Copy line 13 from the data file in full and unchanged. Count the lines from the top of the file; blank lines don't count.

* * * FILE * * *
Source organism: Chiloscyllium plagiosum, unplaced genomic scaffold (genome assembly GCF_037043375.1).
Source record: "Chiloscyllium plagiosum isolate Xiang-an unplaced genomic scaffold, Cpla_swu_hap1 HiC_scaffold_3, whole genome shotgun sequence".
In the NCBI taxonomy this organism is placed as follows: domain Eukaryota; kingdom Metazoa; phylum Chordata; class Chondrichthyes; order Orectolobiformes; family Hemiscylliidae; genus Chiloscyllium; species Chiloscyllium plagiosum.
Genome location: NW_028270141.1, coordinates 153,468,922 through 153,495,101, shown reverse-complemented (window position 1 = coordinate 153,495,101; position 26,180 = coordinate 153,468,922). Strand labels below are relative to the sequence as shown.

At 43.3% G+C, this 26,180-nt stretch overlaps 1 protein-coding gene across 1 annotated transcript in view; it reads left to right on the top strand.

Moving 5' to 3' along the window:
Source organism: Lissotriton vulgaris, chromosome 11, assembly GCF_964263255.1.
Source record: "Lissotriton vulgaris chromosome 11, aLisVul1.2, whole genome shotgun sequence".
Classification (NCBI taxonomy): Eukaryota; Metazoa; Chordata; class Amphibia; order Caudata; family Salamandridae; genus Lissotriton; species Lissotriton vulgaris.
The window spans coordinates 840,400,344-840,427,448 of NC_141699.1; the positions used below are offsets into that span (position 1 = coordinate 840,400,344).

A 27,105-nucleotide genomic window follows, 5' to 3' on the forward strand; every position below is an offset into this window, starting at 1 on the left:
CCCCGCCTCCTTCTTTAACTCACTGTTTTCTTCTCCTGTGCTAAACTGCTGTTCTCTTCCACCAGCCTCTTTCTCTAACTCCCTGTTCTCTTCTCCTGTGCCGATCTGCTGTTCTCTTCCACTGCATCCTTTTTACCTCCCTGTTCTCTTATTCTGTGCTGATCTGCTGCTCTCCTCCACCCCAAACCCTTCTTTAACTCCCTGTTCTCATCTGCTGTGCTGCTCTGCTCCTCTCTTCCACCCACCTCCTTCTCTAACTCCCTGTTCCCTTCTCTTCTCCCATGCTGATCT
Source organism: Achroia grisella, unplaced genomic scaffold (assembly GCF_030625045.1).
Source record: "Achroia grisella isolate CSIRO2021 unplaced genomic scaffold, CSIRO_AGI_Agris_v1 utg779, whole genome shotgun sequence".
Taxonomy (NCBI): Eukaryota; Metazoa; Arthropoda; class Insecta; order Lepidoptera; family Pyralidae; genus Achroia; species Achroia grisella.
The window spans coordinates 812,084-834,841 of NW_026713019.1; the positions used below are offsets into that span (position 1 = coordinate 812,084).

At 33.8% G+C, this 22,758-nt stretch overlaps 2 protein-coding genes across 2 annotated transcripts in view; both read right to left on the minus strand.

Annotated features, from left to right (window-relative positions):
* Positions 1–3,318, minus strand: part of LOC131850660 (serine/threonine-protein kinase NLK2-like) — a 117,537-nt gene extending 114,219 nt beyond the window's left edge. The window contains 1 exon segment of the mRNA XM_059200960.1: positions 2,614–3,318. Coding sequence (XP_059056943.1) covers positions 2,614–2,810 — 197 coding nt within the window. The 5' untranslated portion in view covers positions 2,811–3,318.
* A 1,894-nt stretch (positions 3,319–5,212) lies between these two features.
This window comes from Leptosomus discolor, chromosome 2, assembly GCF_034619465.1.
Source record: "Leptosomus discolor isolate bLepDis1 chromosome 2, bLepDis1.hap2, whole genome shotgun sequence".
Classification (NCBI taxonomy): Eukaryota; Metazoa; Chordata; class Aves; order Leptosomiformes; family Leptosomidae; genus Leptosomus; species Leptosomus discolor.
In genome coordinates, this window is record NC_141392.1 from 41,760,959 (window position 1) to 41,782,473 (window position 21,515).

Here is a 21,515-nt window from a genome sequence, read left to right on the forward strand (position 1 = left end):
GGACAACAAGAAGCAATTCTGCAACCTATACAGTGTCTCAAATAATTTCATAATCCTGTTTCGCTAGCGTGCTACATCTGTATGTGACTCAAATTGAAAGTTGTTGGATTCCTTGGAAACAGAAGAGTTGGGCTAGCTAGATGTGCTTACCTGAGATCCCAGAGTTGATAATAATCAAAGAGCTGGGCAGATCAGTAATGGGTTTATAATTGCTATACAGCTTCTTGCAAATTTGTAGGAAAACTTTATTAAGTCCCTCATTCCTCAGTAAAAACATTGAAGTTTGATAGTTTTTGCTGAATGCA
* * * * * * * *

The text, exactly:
Source organism: Achroia grisella, unplaced genomic scaffold (assembly GCF_030625045.1).